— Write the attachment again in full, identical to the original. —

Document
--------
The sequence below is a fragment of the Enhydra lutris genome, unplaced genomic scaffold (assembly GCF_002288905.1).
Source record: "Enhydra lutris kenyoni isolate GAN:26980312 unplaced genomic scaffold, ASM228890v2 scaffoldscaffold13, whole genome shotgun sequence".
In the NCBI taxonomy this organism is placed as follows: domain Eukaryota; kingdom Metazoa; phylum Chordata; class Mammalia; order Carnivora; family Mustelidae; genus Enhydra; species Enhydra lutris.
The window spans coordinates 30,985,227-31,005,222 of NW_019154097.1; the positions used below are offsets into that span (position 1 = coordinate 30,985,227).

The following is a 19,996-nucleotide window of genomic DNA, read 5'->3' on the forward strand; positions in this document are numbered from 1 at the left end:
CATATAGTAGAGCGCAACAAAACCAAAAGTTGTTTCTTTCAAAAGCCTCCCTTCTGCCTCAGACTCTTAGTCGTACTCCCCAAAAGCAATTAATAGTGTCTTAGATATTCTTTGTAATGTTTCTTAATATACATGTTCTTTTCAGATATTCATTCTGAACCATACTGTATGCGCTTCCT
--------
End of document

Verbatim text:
The sequence below is a fragment of the Enhydra lutris genome, unplaced genomic scaffold (assembly GCF_002288905.1).
Source record: "Enhydra lutris kenyoni isolate GAN:26980312 unplaced genomic scaffold, ASM228890v2 scaffoldscaffold13, whole genome shotgun sequence".
In the NCBI taxonomy this organism is placed as follows: domain Eukaryota; kingdom Metazoa; phylum Chordata; class Mammalia; order Carnivora; family Mustelidae; genus Enhydra; species Enhydra lutris.
The window spans coordinates 30,985,227-31,005,222 of NW_019154097.1; the positions used below are offsets into that span (position 1 = coordinate 30,985,227).

The following is a 19,996-nucleotide window of genomic DNA, read 5'->3' on the forward strand; positions in this document are numbered from 1 at the left end:
CATATAGTAGAGCGCAACAAAACCAAAAGTTGTTTCTTTCAAAAGCCTCCCTTCTGCCTCAGACTCTTAGTCGTACTCCCCAAAAGCAATTAATAGTGTCTTAGATATTCTTTGTAATGTTTCTTAATATACATGTTCTTTTCAGATATTCATTCTGAACCATACTGTATGCGCTTCCT